Cook County News Herald

Ojibwe Spring Fishing Season Begins Soon

DNR reminds Minnesotans of tribal right to harvest fish

Each spring, Native American tribal members in Minnesota preserve their cultural heritage while providing a vital food source for tribal communities by harvesting fish through netting and spearing. This legally protected, regulated harvest of fish usually begins in mid-April at ice-out.

With the tribal spring harvest season getting underway, the Minnesota Department of Natural Resources expresses support for tribal members exercising their harvest rights within the 1837 Ceded Territory and within reservation boundaries. The 1837 treaty reserves to tribal members the right to hunt and fish in the ceded territory, free of state regulation.

The DNR reminds all state residents it is illegal to interfere or attempt to interfere with tribal members who are exercising treaty rights, including the spring harvesting of walleye.

“As we look forward to warmer spring weather and ice-out, we are taking the important step of expressing the DNR’s continued support of tribal fish harvests,” DNR Commissioner Sarah Strommen said. “These activities are sustainably managed and profoundly important to Native American communities.”

“The Fond du Lac Band of Lake Superior Chippewa is looking forward to the spring harvest to exercise our treaty rights to hunt, fish and gather,” Fond du Lac Chairman Kevin Dupuis Sr. said “Collectively, with the Minnesota Department of Natural Resources and the Great Lakes Indian Fish and Wildlife Commission, we look forward to preserving this important cultural, natural and economic resource for future generations.”

The tribal harvest within the 1837 Ceded Territory is regulated by the Great Lakes Indian Fish and Wildlife Commission. Every season, both the state and tribes agree on the amount of fish that can be harvested, based on the long-term health of the resource. Then each tribe declares to the DNR how many of each species of fish they intend to harvest from each lake in each ceded territory. Harvest begins shortly after the ice melts, with fishing permits issued by the tribes to their members. Each fish — whether harvested by spear or net — is counted individually and recorded for data used in fishery management, including lake-by-lake determinations of when the year’s declared harvest is reached and further harvest is closed for the year.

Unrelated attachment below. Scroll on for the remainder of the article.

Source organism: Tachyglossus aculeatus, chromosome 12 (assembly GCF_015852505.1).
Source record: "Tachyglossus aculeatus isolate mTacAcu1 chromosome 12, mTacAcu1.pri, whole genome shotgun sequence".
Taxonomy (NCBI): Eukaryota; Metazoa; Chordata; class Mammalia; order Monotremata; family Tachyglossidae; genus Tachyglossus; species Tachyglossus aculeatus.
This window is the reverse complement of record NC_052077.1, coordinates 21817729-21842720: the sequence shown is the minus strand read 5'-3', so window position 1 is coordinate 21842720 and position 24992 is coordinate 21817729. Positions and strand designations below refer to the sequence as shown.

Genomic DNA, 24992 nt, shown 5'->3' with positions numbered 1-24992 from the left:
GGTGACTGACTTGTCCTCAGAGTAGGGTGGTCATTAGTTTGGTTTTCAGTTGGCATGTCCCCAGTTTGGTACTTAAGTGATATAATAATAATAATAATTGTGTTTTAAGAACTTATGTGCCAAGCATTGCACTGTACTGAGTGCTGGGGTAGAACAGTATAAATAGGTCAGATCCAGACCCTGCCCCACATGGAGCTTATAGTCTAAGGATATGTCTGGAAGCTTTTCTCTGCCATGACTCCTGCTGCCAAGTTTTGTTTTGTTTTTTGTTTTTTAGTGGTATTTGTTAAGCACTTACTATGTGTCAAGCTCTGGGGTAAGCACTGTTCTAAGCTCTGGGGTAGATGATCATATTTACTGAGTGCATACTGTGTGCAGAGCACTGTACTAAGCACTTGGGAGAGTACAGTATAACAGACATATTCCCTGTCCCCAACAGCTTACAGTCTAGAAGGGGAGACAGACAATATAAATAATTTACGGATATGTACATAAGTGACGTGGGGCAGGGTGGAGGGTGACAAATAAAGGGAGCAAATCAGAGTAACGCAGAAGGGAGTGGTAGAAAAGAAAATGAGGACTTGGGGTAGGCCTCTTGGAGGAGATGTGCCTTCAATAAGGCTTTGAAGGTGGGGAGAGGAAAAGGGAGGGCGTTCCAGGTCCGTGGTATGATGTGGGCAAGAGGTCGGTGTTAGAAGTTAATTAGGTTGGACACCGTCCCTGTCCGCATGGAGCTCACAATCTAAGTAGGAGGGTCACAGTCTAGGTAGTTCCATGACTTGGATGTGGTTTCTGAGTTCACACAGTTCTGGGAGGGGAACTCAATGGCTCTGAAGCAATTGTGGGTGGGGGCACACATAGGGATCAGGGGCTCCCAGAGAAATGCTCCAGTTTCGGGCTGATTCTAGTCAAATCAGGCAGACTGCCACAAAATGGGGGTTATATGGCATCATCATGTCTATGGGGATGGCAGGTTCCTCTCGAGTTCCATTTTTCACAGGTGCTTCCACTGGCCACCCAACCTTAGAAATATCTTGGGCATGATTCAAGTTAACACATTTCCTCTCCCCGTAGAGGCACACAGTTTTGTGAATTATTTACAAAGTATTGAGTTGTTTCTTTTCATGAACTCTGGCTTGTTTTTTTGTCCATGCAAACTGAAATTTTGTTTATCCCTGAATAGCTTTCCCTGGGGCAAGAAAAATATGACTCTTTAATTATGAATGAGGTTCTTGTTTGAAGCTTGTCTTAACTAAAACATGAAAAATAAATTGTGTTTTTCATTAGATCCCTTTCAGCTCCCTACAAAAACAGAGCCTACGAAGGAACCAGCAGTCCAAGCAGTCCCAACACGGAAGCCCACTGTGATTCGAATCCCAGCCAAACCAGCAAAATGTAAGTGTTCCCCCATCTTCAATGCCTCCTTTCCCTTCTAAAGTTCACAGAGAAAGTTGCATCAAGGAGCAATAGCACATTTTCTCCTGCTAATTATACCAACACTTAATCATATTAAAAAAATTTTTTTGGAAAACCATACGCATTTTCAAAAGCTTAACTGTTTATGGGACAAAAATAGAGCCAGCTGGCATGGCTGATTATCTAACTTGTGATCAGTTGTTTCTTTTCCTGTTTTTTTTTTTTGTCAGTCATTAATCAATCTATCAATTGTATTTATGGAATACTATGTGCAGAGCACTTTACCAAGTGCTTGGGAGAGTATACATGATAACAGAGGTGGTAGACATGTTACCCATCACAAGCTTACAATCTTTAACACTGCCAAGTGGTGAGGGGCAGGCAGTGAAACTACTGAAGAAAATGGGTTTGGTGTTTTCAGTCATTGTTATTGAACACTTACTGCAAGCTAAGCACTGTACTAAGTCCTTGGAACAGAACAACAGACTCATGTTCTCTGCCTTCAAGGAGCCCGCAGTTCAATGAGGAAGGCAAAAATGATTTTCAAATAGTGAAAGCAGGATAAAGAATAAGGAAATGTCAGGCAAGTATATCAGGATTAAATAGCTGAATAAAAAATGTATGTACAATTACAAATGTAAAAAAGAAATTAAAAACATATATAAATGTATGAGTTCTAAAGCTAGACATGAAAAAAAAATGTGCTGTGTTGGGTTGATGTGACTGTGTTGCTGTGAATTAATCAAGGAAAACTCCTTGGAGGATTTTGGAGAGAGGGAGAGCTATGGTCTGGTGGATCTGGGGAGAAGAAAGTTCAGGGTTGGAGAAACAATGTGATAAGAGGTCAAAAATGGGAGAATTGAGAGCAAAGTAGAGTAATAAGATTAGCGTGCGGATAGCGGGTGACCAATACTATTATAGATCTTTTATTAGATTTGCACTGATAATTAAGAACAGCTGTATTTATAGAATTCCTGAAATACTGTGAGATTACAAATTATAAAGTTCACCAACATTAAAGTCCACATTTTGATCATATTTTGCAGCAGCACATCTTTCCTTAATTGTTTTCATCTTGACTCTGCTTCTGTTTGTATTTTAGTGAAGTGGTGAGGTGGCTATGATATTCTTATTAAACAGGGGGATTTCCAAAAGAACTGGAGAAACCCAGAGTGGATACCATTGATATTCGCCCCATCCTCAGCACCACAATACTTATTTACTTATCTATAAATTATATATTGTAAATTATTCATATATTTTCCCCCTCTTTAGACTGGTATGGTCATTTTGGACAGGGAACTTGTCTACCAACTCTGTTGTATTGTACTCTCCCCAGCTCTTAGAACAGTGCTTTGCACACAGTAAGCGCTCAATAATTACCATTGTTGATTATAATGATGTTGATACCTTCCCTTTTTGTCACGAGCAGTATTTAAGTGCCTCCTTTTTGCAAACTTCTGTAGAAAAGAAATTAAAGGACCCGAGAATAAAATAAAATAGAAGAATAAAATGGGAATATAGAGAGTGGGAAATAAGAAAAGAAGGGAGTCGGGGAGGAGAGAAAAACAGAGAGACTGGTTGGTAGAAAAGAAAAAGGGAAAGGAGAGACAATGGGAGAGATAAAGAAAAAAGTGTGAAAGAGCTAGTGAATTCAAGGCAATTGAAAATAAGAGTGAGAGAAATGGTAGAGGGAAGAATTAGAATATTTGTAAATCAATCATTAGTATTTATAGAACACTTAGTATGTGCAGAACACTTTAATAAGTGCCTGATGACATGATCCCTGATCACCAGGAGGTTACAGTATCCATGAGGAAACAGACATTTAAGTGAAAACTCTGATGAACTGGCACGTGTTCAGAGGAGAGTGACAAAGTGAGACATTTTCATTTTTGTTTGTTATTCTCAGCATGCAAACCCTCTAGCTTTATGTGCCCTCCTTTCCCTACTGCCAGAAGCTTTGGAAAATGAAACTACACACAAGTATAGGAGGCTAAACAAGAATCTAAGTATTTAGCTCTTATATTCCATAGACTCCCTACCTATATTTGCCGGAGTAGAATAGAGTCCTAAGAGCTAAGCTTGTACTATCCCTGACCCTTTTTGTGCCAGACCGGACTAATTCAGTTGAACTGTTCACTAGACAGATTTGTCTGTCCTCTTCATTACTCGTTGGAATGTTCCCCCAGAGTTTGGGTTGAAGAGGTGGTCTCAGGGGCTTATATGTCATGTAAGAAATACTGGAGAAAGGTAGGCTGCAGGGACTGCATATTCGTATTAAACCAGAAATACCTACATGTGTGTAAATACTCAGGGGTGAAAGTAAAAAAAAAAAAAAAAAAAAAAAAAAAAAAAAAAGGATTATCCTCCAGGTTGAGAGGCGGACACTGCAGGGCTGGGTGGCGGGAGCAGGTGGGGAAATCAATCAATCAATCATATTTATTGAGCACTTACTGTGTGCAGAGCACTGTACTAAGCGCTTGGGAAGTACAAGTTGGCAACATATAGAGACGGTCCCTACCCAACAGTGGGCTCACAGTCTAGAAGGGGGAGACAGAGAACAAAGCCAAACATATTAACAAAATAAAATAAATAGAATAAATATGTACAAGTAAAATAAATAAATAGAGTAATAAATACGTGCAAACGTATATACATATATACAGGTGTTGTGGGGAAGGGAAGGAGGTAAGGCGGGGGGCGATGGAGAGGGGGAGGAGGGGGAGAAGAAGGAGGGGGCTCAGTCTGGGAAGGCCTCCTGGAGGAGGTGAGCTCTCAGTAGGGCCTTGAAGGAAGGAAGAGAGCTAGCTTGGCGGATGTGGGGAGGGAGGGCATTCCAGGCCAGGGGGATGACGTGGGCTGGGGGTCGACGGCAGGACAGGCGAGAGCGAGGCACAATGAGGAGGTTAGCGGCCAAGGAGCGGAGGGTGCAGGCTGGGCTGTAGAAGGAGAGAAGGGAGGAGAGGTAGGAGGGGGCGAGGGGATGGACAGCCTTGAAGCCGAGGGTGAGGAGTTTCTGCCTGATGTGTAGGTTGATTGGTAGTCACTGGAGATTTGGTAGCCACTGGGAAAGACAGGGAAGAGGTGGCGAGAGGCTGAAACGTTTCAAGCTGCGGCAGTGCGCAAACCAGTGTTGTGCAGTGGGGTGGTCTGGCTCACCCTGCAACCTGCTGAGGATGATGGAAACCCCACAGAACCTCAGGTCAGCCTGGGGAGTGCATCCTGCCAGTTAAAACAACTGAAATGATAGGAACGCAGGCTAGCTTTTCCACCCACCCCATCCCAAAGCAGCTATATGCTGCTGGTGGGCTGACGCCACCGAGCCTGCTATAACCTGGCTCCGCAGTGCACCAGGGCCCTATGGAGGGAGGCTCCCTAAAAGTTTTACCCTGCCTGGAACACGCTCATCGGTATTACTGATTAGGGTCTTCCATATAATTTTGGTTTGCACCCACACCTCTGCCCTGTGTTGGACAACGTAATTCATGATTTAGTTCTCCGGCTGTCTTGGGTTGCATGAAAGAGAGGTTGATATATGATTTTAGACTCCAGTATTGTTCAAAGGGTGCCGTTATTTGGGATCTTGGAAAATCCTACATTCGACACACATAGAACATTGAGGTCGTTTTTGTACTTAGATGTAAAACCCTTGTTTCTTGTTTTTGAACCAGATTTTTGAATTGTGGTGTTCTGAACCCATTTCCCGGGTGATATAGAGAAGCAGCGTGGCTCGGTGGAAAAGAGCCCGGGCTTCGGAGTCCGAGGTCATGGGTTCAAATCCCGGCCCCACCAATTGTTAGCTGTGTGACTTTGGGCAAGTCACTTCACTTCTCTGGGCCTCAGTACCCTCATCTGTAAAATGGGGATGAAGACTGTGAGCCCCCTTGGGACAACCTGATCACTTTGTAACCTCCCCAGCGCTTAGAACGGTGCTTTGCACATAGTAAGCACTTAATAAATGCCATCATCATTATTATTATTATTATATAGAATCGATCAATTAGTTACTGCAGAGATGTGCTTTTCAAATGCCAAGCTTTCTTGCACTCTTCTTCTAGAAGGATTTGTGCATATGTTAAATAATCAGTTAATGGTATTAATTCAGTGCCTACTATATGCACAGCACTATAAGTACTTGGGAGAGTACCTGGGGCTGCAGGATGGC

“The Band’s harvest of fish in the ceded territory is a right that was retained and guaranteed by the 1837 Treaty and affirmed by the courts,” Mille Lacs Band Commissioner of Natural Resources Kelly Applegate said. “Our ancestors knew the importance of the rights to hunt, fish and gather resources to preserve our culture into the future.”

On-reservation harvesting

There are also conservation codes of the individual tribal nations ( for harvest within the reservation boundaries. The regulation of harvesting within the reservation boundaries is an “on-reservation” harvest. Tribal members follow the conservation codes set forth by the governing bodies of their nations.

Interfering with tribal rights

It is illegal to interfere or attempt to interfere with tribal members who are exercising treaty rights, including the spring harvest of walleye. Prohibited conduct against any tribal member includes, but is not limited to: stalking, obstructing access to lakes, recklessly operating watercraft, creating hazardous wakes, threatening violence and committing acts of violence.

Reporting tribal rights infringement

Anyone who has witnessed or been subject to infringement of tribal rights to hunt, fish and gather that is active and involves harassment or a verbal threat of physical harm is encouraged to report that to local law enforcement immediately by calling 911.

People also may contact their local DNR Conservation Officer by calling 651-296-6157 or 888-MINNDNR (646-6367).

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